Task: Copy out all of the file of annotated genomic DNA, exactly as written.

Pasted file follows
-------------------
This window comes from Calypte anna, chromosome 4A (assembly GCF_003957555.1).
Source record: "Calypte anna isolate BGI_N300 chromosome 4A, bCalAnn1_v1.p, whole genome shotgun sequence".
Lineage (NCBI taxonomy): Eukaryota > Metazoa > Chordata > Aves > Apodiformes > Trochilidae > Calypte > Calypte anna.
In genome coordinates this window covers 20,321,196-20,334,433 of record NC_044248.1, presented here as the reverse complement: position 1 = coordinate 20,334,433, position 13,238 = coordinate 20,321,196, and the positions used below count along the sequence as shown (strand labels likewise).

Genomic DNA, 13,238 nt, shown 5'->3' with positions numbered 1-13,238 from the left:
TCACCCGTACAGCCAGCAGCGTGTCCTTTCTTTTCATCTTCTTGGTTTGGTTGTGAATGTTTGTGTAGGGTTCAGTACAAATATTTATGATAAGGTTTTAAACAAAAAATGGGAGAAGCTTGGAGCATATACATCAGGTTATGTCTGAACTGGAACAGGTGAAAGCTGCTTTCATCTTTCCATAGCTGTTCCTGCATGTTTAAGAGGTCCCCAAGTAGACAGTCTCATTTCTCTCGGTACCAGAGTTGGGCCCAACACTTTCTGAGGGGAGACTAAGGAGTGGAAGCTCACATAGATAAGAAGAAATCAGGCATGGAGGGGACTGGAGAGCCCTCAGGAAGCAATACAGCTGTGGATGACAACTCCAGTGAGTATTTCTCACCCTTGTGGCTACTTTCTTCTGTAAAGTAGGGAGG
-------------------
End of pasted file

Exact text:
This window comes from Calypte anna, chromosome 4A (assembly GCF_003957555.1).
Source record: "Calypte anna isolate BGI_N300 chromosome 4A, bCalAnn1_v1.p, whole genome shotgun sequence".
Lineage (NCBI taxonomy): Eukaryota > Metazoa > Chordata > Aves > Apodiformes > Trochilidae > Calypte > Calypte anna.
In genome coordinates this window covers 20,321,196-20,334,433 of record NC_044248.1, presented here as the reverse complement: position 1 = coordinate 20,334,433, position 13,238 = coordinate 20,321,196, and the positions used below count along the sequence as shown (strand labels likewise).

Genomic DNA, 13,238 nt, shown 5'->3' with positions numbered 1-13,238 from the left:
TCACCCGTACAGCCAGCAGCGTGTCCTTTCTTTTCATCTTCTTGGTTTGGTTGTGAATGTTTGTGTAGGGTTCAGTACAAATATTTATGATAAGGTTTTAAACAAAAAATGGGAGAAGCTTGGAGCATATACATCAGGTTATGTCTGAACTGGAACAGGTGAAAGCTGCTTTCATCTTTCCATAGCTGTTCCTGCATGTTTAAGAGGTCCCCAAGTAGACAGTCTCATTTCTCTCGGTACCAGAGTTGGGCCCAACACTTTCTGAGGGGAGACTAAGGAGTGGAAGCTCACATAGATAAGAAGAAATCAGGCATGGAGGGGACTGGAGAGCCCTCAGGAAGCAATACAGCTGTGGATGACAACTCCAGTGAGTATTTCTCACCCTTGTGGCTACTTTCTTCTGTAAAGTAGGGAGG